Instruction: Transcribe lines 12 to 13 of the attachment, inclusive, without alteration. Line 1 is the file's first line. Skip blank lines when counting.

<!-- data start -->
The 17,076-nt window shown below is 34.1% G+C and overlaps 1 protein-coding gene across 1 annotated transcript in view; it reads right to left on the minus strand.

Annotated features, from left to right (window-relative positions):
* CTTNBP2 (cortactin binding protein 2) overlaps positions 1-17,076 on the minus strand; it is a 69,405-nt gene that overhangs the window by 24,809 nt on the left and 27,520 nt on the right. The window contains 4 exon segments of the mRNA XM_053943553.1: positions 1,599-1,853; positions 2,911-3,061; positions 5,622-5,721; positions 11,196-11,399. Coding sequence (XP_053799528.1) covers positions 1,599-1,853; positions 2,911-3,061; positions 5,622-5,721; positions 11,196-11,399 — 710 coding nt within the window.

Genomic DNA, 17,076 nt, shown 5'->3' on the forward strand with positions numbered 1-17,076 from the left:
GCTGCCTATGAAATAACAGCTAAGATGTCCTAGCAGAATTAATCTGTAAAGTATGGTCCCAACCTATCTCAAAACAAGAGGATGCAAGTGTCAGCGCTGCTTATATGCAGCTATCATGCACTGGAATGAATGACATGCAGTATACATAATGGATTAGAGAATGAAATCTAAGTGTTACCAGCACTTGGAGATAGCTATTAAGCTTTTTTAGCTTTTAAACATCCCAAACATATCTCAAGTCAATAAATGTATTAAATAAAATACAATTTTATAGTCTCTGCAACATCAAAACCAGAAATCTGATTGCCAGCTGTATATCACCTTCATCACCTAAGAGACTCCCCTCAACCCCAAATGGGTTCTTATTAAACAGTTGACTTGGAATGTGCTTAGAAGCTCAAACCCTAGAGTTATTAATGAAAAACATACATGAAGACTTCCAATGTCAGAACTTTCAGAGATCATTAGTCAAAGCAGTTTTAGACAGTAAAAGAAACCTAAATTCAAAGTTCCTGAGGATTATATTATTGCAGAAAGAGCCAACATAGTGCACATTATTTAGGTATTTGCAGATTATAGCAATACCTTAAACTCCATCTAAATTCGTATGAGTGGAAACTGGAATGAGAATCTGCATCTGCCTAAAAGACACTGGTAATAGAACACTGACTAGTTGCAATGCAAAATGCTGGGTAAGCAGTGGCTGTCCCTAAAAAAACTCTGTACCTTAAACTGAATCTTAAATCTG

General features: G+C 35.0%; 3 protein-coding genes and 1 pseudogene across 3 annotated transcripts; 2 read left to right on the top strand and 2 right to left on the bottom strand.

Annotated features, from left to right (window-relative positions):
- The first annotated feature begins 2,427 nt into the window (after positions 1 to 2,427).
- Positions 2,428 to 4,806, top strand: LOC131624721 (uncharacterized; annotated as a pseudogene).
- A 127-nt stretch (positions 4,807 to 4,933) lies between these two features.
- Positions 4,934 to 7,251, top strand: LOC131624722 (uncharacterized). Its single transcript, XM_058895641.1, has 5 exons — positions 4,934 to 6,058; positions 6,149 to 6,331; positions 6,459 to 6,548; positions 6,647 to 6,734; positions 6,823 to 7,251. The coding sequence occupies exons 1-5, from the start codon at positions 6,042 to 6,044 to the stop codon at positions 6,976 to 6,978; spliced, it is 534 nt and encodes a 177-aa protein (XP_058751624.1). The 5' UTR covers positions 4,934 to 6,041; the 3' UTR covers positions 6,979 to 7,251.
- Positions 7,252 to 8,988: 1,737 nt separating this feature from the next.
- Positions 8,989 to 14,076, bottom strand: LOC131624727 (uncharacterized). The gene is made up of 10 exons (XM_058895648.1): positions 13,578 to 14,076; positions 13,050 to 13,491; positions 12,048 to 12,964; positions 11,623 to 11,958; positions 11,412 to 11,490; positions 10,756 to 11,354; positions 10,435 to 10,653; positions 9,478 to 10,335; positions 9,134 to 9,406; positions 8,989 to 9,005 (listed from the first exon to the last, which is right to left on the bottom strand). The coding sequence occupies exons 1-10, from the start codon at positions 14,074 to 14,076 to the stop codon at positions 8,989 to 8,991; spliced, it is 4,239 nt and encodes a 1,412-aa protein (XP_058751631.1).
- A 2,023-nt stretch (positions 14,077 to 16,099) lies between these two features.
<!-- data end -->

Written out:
- Positions 7,252 to 8,988: 1,737 nt separating this feature from the next.
- Positions 8,989 to 14,076, bottom strand: LOC131624727 (uncharacterized). The gene is made up of 10 exons (XM_058895648.1): positions 13,578 to 14,076; positions 13,050 to 13,491; positions 12,048 to 12,964; positions 11,623 to 11,958; positions 11,412 to 11,490; positions 10,756 to 11,354; positions 10,435 to 10,653; positions 9,478 to 10,335; positions 9,134 to 9,406; positions 8,989 to 9,005 (listed from the first exon to the last, which is right to left on the bottom strand). The coding sequence occupies exons 1-10, from the start codon at positions 14,074 to 14,076 to the stop codon at positions 8,989 to 8,991; spliced, it is 4,239 nt and encodes a 1,412-aa protein (XP_058751631.1).